To determine your DTI ratio, add up all of your monthly debt payments, including student loans, credit cards, mortgage or rent, or child support. Then, divide that amount by your gross monthly income.
For example, say you make $4,500 a month and spend $2,500 on debt payments. Your DTI ratio would be 56%.
Although your DTI ratio doesn’t directly affect your credit score, you might not qualify for financing if yours is too high. To qualify for a home equity loan, aim to keep your DTI no higher than 43%.
Types of home equity loans for bad credit
If you have poor or fair credit, here are several types of home equity loans to consider:
- FHA cash-out refinancing: The Federal Housing Administration (FHA) doesn’t offer home equity loans, but it does offer cash-out refinancing. This lets you refinance your home into a larger home loan. You’ll get the difference in a lump sum that you can use as you see fit.
- Subprime home equity loans: These loans typically have less stringent lending requirements than traditional loans, making them more ideal for bad credit borrowers. However, they may also come with higher interest rates or less ideal repayment terms. These loans are secured with the equity in your home as collateral.
- Personal loans for bad credit: Some banks, credit unions and online lenders offer personal loans for borrowers with poor credit. When you have a low credit score, lenders may be concerned that you’ll default on payments. To offset that risk, bad credit personal loans often come with higher interest rates or shorter repayment terms. You may be able to get a lower interest rate by offering collateral, like your home or car.
- Home equity lines of credit: A HELOC is a type of revolving credit that you can borrow from as needed over a set amount of time known as the “draw period.” During this time, you’ll only need to make interest payments on the amount you borrow. Once the draw period ends, you’ll enter the repayment period and make regular payments until you pay off the full amount.HELOCs are flexible, but typically come with variable interest rates, meaning your payments may fluctuate over time. This type of financing is also secured by your home, so you risk for closure if you fall behind on payments.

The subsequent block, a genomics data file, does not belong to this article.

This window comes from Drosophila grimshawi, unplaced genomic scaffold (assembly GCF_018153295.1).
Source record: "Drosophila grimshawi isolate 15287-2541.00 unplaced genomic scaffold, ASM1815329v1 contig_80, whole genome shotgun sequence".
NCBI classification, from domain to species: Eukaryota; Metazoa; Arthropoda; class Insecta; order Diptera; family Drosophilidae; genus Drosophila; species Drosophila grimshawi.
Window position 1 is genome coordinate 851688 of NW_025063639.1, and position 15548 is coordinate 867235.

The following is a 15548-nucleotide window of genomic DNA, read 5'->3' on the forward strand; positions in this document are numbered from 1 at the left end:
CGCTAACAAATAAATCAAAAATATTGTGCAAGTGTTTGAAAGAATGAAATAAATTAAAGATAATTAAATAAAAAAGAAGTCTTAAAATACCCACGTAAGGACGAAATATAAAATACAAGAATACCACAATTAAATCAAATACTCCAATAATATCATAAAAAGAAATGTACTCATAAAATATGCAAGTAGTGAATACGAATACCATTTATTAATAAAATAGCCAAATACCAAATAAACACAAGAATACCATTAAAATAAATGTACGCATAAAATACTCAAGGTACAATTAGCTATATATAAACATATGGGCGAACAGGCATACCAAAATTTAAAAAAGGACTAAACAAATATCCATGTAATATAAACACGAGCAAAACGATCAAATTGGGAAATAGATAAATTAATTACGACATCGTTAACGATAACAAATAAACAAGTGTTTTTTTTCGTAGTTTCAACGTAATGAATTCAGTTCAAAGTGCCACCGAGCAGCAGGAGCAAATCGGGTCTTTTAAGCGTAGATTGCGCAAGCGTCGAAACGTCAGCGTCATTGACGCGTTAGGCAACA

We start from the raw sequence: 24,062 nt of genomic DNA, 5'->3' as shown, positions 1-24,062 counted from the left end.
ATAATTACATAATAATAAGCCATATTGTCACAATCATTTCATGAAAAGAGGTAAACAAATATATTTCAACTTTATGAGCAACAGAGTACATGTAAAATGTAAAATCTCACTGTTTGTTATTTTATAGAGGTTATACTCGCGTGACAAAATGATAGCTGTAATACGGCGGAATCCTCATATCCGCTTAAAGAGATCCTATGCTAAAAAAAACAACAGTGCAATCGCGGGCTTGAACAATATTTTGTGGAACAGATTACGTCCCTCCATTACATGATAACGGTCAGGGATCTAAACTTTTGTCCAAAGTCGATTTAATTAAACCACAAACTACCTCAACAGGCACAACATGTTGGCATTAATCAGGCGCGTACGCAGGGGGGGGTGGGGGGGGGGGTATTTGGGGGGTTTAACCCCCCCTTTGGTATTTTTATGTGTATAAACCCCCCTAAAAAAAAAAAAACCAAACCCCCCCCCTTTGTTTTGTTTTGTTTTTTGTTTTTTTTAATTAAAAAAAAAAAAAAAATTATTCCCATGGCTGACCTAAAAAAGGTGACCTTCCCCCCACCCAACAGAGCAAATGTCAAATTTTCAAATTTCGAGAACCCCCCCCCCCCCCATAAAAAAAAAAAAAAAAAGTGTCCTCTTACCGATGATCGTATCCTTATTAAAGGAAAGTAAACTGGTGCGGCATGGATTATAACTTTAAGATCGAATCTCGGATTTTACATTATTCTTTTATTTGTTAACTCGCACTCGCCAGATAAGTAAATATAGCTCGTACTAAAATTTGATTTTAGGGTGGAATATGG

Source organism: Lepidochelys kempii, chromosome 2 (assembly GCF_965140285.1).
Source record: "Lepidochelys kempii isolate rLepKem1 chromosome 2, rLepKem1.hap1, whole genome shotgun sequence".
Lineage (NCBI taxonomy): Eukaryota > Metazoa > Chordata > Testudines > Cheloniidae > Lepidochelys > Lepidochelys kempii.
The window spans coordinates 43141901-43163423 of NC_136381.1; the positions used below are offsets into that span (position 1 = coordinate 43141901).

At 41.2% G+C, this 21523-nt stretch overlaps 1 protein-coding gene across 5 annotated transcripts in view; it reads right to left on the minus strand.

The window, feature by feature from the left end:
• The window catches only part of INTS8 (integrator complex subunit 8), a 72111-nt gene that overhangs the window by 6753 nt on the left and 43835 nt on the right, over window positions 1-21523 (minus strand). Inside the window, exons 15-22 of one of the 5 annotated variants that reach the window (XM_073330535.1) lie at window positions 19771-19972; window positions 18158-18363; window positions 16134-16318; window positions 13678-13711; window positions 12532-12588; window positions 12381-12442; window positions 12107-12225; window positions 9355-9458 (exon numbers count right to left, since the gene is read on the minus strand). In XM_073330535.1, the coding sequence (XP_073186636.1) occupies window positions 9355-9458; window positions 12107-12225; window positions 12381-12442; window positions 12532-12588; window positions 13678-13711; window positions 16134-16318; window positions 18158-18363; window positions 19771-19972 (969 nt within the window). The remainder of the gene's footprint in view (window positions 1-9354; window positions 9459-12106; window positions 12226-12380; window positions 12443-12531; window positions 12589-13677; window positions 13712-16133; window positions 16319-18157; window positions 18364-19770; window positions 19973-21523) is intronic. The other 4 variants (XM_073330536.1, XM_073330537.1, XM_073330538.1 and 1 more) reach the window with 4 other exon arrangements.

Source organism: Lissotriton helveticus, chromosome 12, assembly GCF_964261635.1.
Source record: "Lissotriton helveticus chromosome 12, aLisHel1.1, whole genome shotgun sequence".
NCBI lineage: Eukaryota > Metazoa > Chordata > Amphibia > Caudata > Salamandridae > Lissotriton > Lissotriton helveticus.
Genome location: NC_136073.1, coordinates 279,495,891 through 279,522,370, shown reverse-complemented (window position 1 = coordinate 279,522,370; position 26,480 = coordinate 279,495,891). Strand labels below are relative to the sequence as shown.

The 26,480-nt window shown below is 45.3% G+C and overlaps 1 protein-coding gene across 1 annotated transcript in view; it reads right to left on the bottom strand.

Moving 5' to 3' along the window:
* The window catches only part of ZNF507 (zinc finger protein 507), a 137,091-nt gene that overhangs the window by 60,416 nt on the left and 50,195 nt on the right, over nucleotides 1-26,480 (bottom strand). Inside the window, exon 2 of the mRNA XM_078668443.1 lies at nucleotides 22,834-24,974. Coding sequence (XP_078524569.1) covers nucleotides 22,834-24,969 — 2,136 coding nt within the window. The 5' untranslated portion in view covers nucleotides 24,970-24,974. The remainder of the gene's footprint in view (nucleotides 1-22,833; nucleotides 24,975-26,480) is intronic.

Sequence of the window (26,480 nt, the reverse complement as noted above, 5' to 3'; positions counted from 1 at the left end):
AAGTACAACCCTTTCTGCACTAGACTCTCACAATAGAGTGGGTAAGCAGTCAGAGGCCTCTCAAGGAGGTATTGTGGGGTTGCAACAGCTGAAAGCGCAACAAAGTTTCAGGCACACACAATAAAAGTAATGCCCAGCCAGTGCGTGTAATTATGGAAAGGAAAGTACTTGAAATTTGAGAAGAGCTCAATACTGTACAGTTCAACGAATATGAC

WHERE TO FIND HOME LOANS FOR BAD CREDIT
Pros of getting a home equity loan with bad credit
Taking out a home equity loan with bad credit or limited credit history comes with several benefits, including:
- Flexible loan use: You can use the money from a home equity loan for nearly any reason, including debt consolidation, home repairs, medical bills, weddings or paying for college.
- Lenient eligibility requirements: Since these are secured loans, you’ll likely be able to qualify even if you don’t have good credit.
- Lower interest rates: Home equity loans usually come with lower interest rates than personal loans and other home improvement loans because they’re secured with your home as collateral.
- Fixed repayment terms and rates: Home equity loans are fixed-rate installment loans, meaning your payments won’t fluctuate and you’ll have a set timeline to repay your loan, usually over five to 15 years.
Cons of getting a home equity loan with bad credit
Before applying for a home equity loan, here are some downsides to consider:
- Risk of losing your home: Since the loan is secured with your home equity, you could lose your property if you default on payments.
- Closing costs and other fees: As a second mortgage loan, home equity loans sometimes come with additional fees like closing costs or appraisal fees. Closing costs for home loans typically range from 2% to 5% of your loan amount, while appraisal fees can cost as much as $500.
- Potentially lower loan amounts: Your borrowing amount depends on how much equity you have in your home and your credit score. If you have poor credit, you might qualify for a smaller amount.
- Must have significant home equity: If you don’t have enough home equity, you may not qualify for a loan at all. Home equity loan lenders typically require that you have 80% equity in your home.
- Risk of spending more than necessary: It’s easy to take out a larger loan than you actually need. When applying for any type of financing, be sure to only borrow what you can afford to comfortably repay.
Why it might be worth improving your credit before borrowing
Although you may qualify for a home equity loan with bad credit, it might be better to improve your credit score before applying for one. This is because your credit score plays a major role in determining if you can get a loan.
Review your credit report for errors, make on-time payments on all of your bills, and lower your credit utilization to boost your credit score. By improving your credit, you can increase your approval odds and qualify for better rates and terms.
If you decide a refinance is a better fit for your financial goals, you can compare mortgage refinance rates from multiple lenders in minutes using Credible.